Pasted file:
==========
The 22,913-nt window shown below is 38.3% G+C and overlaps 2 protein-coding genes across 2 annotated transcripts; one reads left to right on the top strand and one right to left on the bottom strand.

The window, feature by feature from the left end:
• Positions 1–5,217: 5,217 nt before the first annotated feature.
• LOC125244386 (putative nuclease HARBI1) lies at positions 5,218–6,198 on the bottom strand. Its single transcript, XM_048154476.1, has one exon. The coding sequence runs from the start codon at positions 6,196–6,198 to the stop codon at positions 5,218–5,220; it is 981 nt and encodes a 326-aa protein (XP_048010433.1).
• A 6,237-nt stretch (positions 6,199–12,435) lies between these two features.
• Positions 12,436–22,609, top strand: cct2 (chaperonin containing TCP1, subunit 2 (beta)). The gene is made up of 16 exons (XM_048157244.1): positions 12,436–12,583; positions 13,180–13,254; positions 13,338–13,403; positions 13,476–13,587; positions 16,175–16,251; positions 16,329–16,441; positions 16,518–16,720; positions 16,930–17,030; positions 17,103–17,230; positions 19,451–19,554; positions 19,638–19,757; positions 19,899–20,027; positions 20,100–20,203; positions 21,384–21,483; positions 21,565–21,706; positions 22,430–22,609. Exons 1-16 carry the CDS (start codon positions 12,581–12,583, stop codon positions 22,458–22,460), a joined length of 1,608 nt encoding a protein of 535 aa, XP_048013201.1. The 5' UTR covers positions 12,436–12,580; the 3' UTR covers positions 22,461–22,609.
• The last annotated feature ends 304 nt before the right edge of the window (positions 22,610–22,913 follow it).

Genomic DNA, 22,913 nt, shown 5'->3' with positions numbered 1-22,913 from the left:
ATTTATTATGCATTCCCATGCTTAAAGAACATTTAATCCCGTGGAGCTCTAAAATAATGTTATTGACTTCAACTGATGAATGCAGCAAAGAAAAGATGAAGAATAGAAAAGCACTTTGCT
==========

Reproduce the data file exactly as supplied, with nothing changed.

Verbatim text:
The 22,913-nt window shown below is 38.3% G+C and overlaps 2 protein-coding genes across 2 annotated transcripts; one reads left to right on the top strand and one right to left on the bottom strand.

The window, feature by feature from the left end:
• Positions 1–5,217: 5,217 nt before the first annotated feature.
• LOC125244386 (putative nuclease HARBI1) lies at positions 5,218–6,198 on the bottom strand. Its single transcript, XM_048154476.1, has one exon. The coding sequence runs from the start codon at positions 6,196–6,198 to the stop codon at positions 5,218–5,220; it is 981 nt and encodes a 326-aa protein (XP_048010433.1).
• A 6,237-nt stretch (positions 6,199–12,435) lies between these two features.
• Positions 12,436–22,609, top strand: cct2 (chaperonin containing TCP1, subunit 2 (beta)). The gene is made up of 16 exons (XM_048157244.1): positions 12,436–12,583; positions 13,180–13,254; positions 13,338–13,403; positions 13,476–13,587; positions 16,175–16,251; positions 16,329–16,441; positions 16,518–16,720; positions 16,930–17,030; positions 17,103–17,230; positions 19,451–19,554; positions 19,638–19,757; positions 19,899–20,027; positions 20,100–20,203; positions 21,384–21,483; positions 21,565–21,706; positions 22,430–22,609. Exons 1-16 carry the CDS (start codon positions 12,581–12,583, stop codon positions 22,458–22,460), a joined length of 1,608 nt encoding a protein of 535 aa, XP_048013201.1. The 5' UTR covers positions 12,436–12,580; the 3' UTR covers positions 22,461–22,609.
• The last annotated feature ends 304 nt before the right edge of the window (positions 22,610–22,913 follow it).

Genomic DNA, 22,913 nt, shown 5'->3' with positions numbered 1-22,913 from the left:
ATTTATTATGCATTCCCATGCTTAAAGAACATTTAATCCCGTGGAGCTCTAAAATAATGTTATTGACTTCAACTGATGAATGCAGCAAAGAAAAGATGAAGAATAGAAAAGCACTTTGCT